In a market more preoccupied with government policy than traditional indicators, employment is the one metric that still draws investor attention.
That's why Friday's jobs number, whether it surprises to the upside or downside, could either intensify the current market slump or perhaps indicate better things to come.
"That number's been one the market has been focusing on each time," says Richard Sparks, senior analyst at Schaeffer's Investment Research in Cincinnati. "The worries over the economy and how bad it's going to get are a real big concern. The jobs number is one that people are going to be looking at to see if things are as bad as we think they are."
In the best-case scenario, a surprise to the downside could still work out well for the market.
Investors have been searching for that vital capitulation point where complete despair sets in and stocks form a true bottom. A higher-than-expected jobless rate could set the stage for that and spark a long-overdue rally in what most agree is a highly oversold market.
"Maybe that could finally raise some alarm bells and we get a big down, 300 to 400 points at the open," says Chip Hanlon, president of Delta Global Advisors in Huntington Beach, Calif. "It sounds gruesome, but I think that might finally be the type of capitulation that they've overreacted to bad news. That might finally wash out the last few sellers and signal that at least investors are paying attention."
Many analysts, indeed, cite investor apathy as a major problem for the market.
Stocks once again slumped Thursday, but on low volume typical of many of the recent selloffs. The CBOE Volatility Index remains mired in a tight range, causing investors looking for a capitulation point to worry that there's not enough panic in the markets yet.
"If people panic and throw the baby out with the bath water in a big 300- to 500-point whoosh to the downside, at least they're engaged," Hanlon says. "Right now I'm not even sensing that. I'm getting the sense that people are just quitting on the market."
To some, the mood is reminiscent of the last bear market.
"We may be getting into that apathy stage where we just kind of grind sideways, kind of the way the 2003 market ended," Sparks say. "We went lower and lower and just kind of ground down. Finally at some point after a pretty lengthy period of time we were able to move higher."
Sign of a Bottom?
As for Friday's jobs number, economists think it's unlikely to show a bottoming in sight at least for the economy.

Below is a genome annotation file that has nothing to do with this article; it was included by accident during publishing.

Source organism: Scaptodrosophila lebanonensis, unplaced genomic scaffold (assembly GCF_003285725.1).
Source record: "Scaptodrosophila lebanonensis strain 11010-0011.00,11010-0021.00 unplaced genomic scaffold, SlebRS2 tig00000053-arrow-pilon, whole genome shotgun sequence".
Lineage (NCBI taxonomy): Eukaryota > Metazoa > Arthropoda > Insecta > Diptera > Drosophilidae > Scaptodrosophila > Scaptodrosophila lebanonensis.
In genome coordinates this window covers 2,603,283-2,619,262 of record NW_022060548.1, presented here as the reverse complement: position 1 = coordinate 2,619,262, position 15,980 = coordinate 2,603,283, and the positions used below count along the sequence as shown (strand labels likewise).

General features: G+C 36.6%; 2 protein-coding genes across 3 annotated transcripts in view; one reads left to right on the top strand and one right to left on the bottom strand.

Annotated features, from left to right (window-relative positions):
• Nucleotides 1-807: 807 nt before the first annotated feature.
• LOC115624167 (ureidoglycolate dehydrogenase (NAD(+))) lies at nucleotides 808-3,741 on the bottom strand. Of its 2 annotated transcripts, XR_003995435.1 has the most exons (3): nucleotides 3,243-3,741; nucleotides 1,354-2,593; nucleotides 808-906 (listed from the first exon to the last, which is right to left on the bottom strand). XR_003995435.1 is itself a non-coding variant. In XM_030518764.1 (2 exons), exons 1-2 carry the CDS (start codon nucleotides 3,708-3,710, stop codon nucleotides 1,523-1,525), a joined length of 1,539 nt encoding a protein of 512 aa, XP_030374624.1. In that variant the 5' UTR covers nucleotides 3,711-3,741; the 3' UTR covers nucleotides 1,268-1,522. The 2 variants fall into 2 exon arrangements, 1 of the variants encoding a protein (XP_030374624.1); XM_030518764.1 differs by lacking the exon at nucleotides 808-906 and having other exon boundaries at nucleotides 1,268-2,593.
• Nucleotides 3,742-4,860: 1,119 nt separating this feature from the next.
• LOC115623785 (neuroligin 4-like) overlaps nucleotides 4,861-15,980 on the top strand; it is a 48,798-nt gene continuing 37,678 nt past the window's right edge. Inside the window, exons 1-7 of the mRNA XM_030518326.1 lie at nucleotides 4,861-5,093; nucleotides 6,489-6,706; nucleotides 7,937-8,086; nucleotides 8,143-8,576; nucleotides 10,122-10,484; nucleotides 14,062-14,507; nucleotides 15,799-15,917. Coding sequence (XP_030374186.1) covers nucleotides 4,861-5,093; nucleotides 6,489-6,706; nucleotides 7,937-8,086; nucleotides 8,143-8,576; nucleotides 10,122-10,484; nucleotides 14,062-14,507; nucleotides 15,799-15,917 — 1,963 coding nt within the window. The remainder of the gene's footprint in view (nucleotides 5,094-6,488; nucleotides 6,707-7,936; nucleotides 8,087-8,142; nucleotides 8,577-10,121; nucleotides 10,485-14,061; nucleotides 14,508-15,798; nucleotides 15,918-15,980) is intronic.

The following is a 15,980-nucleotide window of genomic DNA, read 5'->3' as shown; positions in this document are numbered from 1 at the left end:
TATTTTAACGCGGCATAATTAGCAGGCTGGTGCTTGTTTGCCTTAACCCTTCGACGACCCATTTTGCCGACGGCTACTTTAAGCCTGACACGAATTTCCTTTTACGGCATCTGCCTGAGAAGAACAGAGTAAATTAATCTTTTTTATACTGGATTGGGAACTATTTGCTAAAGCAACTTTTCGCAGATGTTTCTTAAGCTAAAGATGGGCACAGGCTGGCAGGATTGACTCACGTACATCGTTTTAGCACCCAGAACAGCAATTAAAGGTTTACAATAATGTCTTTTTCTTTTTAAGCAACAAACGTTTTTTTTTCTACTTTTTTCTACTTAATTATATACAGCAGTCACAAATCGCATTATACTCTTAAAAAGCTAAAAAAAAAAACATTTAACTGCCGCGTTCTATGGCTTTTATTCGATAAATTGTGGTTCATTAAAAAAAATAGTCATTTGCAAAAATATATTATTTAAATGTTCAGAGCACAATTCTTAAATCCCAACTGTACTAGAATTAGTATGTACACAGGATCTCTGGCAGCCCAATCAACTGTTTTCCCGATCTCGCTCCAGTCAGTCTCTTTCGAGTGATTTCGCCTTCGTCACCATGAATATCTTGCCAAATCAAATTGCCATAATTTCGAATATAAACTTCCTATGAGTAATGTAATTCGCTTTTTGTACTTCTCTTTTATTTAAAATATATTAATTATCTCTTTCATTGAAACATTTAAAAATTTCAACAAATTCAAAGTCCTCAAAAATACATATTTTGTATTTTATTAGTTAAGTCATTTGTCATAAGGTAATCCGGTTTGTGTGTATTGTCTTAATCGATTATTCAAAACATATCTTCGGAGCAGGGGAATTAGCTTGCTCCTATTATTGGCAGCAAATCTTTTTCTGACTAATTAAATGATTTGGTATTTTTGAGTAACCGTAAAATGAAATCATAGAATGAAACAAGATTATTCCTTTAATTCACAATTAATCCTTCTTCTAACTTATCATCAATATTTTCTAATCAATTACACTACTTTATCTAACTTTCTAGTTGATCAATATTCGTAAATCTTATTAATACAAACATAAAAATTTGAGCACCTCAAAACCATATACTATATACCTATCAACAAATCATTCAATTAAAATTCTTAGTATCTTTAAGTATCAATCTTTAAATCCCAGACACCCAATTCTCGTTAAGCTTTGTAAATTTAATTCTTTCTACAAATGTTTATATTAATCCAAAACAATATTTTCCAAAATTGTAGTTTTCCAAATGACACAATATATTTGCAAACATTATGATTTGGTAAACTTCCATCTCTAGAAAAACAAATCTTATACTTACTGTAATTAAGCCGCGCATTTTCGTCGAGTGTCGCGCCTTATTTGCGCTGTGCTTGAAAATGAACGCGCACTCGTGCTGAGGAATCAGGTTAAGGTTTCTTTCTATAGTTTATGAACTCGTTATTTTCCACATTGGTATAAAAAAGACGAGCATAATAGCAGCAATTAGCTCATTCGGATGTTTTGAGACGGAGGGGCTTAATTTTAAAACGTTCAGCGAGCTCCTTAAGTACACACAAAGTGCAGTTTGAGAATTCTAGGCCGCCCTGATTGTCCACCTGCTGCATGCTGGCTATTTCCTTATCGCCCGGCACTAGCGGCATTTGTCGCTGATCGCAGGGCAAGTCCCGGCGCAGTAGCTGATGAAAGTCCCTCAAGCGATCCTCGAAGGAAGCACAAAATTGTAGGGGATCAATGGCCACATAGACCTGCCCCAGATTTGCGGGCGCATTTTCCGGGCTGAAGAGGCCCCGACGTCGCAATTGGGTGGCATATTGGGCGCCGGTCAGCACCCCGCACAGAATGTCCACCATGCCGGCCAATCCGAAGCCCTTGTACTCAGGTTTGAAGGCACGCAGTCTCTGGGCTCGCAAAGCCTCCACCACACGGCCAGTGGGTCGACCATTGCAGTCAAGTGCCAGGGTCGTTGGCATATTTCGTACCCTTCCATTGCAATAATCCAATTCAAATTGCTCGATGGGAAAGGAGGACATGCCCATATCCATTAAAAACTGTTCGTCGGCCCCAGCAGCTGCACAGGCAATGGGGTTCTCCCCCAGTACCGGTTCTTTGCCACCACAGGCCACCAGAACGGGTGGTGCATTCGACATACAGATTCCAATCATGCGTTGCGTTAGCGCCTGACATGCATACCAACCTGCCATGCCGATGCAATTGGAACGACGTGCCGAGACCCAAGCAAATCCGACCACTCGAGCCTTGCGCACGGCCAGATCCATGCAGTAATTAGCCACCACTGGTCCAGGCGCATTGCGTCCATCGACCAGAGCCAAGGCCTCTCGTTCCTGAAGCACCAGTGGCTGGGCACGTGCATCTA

Analysts surveyed by Briefing.com are expecting 615,000 nonfarm jobs to be lost and an unemployment rate of 7.9 percent.
"If the numbers come in again in the 600,000 range or the 500,000 range or even more it's an indication that we're not even close to being out of the woods," says University of New Hampshire economist Michael Goldberg. "So it's going to have a very chilling effect on the markets."
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To be sure, the market has reacted little lately to economic reports.
Investors seem more fixated lately on policy pronouncements, with the latest slide coming amid market dissatisfaction over a perceived lack of direction from Washington.
Some wonder whether another dose of bad jobs news will move Wall Street.
"Right now we're in a deep downturn," says David Resler, chief economist at Nomura Securities in New York. "If we lost a million workers in February I'm not sure that it would matter materially or change expectations of where the economy's going to head in the next six months."
But Resler also is in the camp that a sharp spike lower could move the market closer to capitulation.
"That accelerates the process of moving toward the point of correction," he says. "If we get down to subsistence levels of living the next move is going to be up. When people start saying it can't get any worse, that's good news."
At this point, the prevailing sentiment is that things in fact can get worse.
As if there wasn't enough to worry about in the employment picture, the perils of General Motors have added more concern. Should the automaker fail--auditors are questioning the company's ability to survive--that could create a swath of job losses not just at GM but in all the ancillary businesses that count on the company for survival.
"If the unemployment number is substantially better than expected that would normally cause the market to rise," says Michael Kresh, president of M.D. Kresh Financial Services in Islandia, N.Y. "But in lieu of General Motors possibly declaring bankruptcy, whatever that unemployment number is it's going to be totally off the wall if General Motors is shutting down."
Kresh takes a longer view in investing, and he says a combination of factors have him believing that now is a good time to be buying stocks, regardless of daily gyrations.
In fact, he's putting money into the undervalued companies, a group in which he places CNBC.com-parent General Electric as well as Warren Buffett's Berkshire Hathaway.
"I try to ignore the overall information that causes the market to move on a day-to-day basis," he says. "But you cannot ignore the unemployment data because we have to see that get better before we have any clues that we're going to get through this recession."
Finding hope in that number could be a difficult endeavor anytime soon.
"If the numbers come in and it looks really good, there could be some feeling that maybe we're close to a bottom," Goldberg says. "My forecast is much more bearish, but I don't have a crystal ball."